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27 Comments so far
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“Dark Forces 2: Jedi Knight ”

Strong selection

Comment by tangentstyle

Hey, I probably put in 20-30 hours of gameplay back in the day, and my salary is indeed higher than then, so I guess it worked.

Comment by Sonic Charmer

Clearly, Romney should have nominally targeted about 5 million more votes than he did.

Comment by Matt

Perhaps he targeted votes*[money spent], and achieved his goal. The NGDP target idea is similar.

Comment by Sonic Charmer

What value would target unemployment be if the number is total bullshit to begin with?

Comment by Bob

Actually, then the whole thing might in fact make sense, as a veiled threat to whichever government statheads cook the books. ‘We’re gonna keep doing this until that number gets to X…if you get my drift.’

Comment by Sonic Charmer

We should have a hurricane Sandy every month! Imagine the increase in GDP from rebuilding New Jersey twelve times per year!

Comment by Dave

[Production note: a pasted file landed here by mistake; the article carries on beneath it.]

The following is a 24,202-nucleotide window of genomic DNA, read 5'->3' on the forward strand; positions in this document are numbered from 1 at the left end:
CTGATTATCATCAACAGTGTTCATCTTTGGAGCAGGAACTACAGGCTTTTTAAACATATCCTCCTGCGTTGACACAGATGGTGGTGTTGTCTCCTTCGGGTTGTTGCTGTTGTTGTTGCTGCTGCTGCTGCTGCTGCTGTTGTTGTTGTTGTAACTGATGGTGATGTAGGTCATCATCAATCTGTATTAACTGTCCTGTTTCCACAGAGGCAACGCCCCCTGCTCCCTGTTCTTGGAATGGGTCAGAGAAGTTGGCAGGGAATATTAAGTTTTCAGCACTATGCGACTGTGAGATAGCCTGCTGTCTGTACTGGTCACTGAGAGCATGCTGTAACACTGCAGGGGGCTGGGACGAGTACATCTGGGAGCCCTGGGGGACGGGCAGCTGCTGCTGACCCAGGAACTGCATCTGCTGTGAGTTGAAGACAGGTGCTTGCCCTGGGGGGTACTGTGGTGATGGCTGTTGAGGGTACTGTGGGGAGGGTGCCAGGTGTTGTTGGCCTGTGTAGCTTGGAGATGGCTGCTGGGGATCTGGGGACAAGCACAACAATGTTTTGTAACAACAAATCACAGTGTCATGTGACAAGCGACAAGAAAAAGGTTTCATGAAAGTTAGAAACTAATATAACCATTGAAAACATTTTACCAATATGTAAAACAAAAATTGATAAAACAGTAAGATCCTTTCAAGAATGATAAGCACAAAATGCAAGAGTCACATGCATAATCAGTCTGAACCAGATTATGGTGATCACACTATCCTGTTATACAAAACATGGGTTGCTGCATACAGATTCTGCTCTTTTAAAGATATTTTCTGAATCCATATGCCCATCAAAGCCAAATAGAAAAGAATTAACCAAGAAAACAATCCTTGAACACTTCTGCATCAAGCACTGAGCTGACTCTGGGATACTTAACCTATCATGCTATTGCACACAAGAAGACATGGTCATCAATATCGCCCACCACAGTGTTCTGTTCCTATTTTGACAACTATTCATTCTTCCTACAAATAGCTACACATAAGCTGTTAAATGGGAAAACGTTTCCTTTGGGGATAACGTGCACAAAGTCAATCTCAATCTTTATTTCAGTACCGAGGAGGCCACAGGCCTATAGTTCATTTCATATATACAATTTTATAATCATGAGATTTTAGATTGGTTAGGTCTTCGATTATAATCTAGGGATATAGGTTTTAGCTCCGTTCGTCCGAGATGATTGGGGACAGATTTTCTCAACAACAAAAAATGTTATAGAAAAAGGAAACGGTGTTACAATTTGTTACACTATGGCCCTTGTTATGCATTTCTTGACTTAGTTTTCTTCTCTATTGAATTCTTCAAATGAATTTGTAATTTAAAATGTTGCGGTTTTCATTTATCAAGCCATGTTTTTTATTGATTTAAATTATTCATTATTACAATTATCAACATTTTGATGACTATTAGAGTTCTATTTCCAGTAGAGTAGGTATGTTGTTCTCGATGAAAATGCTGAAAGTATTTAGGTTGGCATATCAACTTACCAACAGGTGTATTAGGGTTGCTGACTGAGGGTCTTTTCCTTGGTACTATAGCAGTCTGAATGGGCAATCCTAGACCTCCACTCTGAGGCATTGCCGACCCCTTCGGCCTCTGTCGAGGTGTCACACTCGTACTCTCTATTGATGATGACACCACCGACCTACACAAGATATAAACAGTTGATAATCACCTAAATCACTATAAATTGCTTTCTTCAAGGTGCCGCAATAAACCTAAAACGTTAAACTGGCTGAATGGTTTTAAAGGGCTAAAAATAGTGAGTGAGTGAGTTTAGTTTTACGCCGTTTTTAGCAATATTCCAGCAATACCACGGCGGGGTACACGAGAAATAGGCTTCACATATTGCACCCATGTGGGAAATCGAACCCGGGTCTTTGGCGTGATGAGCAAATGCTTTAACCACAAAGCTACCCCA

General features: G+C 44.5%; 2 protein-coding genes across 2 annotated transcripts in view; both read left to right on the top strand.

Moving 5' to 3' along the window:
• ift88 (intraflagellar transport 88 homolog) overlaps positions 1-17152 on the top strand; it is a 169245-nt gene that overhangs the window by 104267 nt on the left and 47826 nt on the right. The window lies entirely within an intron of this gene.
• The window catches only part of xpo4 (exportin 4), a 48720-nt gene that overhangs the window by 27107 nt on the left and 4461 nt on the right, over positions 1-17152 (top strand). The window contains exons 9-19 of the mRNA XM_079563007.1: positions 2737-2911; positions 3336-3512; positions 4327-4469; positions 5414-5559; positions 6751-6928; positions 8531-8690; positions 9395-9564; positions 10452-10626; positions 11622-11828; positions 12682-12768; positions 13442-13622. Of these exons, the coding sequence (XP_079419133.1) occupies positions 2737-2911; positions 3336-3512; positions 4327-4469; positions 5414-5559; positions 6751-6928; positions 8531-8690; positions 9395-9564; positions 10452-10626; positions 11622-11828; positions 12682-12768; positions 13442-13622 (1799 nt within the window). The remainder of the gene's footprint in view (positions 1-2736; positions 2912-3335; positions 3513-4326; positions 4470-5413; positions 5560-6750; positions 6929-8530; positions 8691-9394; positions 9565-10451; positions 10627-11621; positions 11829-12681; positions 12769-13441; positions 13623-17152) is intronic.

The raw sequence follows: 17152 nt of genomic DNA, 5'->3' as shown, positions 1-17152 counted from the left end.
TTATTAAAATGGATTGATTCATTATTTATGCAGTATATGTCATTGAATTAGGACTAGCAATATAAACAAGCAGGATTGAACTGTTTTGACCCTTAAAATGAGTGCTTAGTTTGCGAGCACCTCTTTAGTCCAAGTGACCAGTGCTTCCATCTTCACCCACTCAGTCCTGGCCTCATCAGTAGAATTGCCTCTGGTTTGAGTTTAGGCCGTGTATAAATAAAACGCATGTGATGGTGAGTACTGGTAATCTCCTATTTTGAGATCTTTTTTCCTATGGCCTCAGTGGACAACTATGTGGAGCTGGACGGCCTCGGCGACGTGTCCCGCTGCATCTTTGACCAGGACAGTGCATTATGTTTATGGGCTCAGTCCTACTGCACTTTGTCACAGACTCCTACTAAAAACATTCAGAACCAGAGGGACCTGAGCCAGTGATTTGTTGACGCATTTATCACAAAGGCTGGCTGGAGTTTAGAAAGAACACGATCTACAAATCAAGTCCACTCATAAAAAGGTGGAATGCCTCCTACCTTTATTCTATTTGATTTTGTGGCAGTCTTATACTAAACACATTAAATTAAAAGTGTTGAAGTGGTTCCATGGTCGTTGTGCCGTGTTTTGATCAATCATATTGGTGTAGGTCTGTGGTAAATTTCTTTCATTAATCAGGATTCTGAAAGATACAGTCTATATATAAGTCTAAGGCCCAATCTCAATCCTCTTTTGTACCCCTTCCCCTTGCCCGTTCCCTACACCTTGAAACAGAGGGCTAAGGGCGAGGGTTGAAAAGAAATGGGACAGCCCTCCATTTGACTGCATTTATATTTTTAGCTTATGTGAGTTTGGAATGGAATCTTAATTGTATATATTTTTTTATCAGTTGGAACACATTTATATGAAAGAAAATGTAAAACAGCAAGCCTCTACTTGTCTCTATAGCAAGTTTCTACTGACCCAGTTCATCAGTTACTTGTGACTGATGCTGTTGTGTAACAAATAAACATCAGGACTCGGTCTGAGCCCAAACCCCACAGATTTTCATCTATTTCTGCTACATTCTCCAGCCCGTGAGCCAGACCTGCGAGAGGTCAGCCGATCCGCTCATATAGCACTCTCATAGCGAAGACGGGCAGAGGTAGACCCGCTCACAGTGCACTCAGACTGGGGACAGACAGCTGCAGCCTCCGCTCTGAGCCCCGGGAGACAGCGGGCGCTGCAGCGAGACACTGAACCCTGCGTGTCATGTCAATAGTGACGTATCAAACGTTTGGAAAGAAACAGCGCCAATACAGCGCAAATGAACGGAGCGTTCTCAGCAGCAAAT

Also, your point about joblessness being a function of interest rates is awesome. If I were a Big Media Reporter, I would waste my entire career by asking the question to the Bernank:

“Mr. Chairmen, can you describe the shape of the function that relates interest rates to joblessness? A rough sketch would do nicely.”

Comment by Dave

“Look, I don’t know. Maybe it’ll help. But to me it just sounds like, your car’s engine has a serious problem and as a result you can’t even get the car up to a 50mph speed”

You do this all the time. You want to drive 50 mph, you start going up a hill, you notice your speed slipping so you press on the gas. You level off and start going over 50 so you take your foot off the gas. You start going down a hill so you maybe even use the break to keep to 50 mph.

Comment by boonton

That’s great and all if your car can actually get to 50, but not if it can’t (as in the actual Problem Setup above). Grade: Incomplete

This isn’t an idle example. I once had a car whose engine had a cracked cylinder head or some such, and had very little power as a result. And so no, pressing the gas did not help maintain my speed when I was heading up a hill. In fact, in the event, I had to put it in reverse and back/coast down the hill, and try to find a more topologically-constant path back home. Fun date.